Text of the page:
Thursday, April 27, 2017

Newspaper Art

Some of us still read newspapers delivered to our doors in the morning - one of the pleasures of a leisurely morning (for retired people) with coffee at our house, for sure.

But what to do with all the leftover papers. Can they be reused instead of recycled?

Here's one idea.




Chie Hitotsuyama is a Japanese sculptor who was inspired by her grandfather's paper mill where paper was rolled to make string. She uses discarded newspapers,  rolls them by hand and uses these strings to create life-like animals.



In case you feel inspired and you have some old newspapers and some time on your hands, here's a DIY video to help get you started. It might be a good craft project for kids at a loose end too.





Tuesday, April 25, 2017

Bill FitzGibbons

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LightRails

The image of this Birmingham Alabama underpass caught my eye recently, so I looked up the person responsible and found Bill FitzGibbons, an US sculptor who has created numerous public art works around the world. Many of them are light sculptures, which I love.

  • San Antonio Texas, the Bank of America Building

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Kinetic Skyline
  • Seattle, Washington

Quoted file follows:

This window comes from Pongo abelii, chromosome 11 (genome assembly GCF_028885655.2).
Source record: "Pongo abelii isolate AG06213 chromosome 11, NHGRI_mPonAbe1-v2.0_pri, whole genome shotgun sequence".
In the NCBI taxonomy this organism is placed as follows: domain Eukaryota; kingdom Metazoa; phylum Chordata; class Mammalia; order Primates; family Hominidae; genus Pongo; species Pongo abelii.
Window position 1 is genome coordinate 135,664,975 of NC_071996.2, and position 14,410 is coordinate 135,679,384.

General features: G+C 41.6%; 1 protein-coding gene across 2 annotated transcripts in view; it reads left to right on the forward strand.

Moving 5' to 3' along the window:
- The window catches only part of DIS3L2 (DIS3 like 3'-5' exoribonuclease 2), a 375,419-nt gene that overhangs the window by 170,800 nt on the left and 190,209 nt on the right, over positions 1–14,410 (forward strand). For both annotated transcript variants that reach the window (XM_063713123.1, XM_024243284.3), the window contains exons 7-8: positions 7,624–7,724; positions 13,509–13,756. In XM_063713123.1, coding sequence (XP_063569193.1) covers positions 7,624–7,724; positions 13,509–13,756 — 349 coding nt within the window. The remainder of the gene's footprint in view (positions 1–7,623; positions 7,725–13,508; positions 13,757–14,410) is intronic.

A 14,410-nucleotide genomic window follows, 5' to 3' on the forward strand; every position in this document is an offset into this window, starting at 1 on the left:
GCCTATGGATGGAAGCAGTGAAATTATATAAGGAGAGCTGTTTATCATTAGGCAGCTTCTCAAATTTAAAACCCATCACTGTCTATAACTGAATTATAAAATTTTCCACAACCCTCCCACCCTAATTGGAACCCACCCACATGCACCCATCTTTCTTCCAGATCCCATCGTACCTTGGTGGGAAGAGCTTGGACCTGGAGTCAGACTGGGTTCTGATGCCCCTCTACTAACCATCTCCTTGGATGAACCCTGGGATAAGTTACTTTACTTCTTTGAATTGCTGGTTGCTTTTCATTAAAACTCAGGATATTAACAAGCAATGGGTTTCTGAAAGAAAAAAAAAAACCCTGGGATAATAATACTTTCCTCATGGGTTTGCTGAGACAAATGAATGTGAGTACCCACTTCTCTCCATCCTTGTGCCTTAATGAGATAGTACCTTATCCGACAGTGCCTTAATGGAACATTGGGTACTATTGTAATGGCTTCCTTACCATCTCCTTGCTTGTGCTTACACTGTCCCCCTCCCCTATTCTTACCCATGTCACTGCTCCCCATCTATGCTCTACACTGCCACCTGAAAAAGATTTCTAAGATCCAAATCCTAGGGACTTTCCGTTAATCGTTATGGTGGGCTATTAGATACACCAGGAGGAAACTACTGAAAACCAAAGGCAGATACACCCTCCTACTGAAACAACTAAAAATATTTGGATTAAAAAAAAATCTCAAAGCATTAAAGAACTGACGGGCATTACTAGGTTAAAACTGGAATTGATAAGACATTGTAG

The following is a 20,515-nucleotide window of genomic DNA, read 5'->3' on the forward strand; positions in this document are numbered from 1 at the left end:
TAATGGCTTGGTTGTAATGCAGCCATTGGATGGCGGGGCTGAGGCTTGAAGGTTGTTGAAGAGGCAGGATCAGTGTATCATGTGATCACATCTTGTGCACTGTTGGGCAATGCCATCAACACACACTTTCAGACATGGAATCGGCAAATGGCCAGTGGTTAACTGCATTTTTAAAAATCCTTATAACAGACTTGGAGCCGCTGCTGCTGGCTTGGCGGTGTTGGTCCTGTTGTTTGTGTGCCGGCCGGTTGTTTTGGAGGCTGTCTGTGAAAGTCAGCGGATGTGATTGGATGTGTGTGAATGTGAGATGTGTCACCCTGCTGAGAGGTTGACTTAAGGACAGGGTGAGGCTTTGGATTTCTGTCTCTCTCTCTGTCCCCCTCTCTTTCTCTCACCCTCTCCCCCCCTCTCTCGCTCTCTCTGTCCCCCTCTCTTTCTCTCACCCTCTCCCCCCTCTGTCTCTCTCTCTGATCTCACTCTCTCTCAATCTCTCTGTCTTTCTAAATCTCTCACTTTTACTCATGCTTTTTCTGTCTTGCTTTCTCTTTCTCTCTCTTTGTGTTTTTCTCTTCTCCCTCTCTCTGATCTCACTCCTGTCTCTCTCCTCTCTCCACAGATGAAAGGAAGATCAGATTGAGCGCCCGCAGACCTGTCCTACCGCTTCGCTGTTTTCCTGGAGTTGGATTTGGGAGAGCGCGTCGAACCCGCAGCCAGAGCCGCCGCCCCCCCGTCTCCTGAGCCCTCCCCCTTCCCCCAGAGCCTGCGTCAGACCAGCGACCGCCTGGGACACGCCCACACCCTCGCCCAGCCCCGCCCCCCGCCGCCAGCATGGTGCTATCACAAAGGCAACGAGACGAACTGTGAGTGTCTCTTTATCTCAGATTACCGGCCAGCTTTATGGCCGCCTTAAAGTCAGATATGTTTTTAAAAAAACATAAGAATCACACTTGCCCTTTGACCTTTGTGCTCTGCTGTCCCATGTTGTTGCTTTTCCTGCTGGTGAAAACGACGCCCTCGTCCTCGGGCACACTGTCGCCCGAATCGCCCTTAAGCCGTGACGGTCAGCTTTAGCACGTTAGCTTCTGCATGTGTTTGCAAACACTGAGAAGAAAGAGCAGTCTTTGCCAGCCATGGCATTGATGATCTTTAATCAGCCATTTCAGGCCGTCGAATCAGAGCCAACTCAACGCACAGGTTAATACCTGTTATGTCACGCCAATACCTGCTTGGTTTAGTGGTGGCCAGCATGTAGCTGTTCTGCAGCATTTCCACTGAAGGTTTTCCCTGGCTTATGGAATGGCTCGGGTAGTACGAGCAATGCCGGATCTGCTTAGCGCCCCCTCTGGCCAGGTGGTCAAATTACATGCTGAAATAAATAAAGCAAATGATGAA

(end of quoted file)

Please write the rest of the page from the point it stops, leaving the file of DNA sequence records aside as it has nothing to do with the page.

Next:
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    Chinook Lights

  • Reykjavik, Iceland
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    ├ľndvegiss├║lur, Poem of Light

Thursday, April 20, 2017

Yvonne Coomber

Image result for yvonne coomber

I had never heard of Yvonne Coomber but I recently discovered her artwork. Here's a short video about this UK artist who finds inspiration in the Devon landscape near where she lives.




Ms. Coomber has an online shop where she sells original artwork as well as prints and printed canvases, greeting cards, textiles and other home furnishings. 


Tuesday, April 18, 2017

Save Your Toilet Paper Rolls

Toilet paper rolls can be used for art projects. Witness these Anastassia Elias works. She's a Paris-based artist who creates miniature paper sculptures inside toilet paper rolls.




To see more, visit her here.



Thursday, April 13, 2017

Angel Catbird

Not too long ago I proclaimed myself inadequate to review a novel by Margaret Atwood. I haven't changed my mind, but I just read her Angel Catbird as part of a series of reading graphic novels and since I doubt whether people would consider it serious "literature", decided to devote this blog post to it.

Angel Catbird


Most of the Margaret Atwood hype at the moment concerns the airing of a 10-part series of The Handmaid's Tale on TV that Hulu has produced and that will be seen in Canada on Crave TV and Bravo, starting April 30, four days after the US showing on Hulu. This marvellous and thought-provoking novel has been a film, a dramatic radio show, an audiobook, a stage show, even an opera. All beloved by many, including me.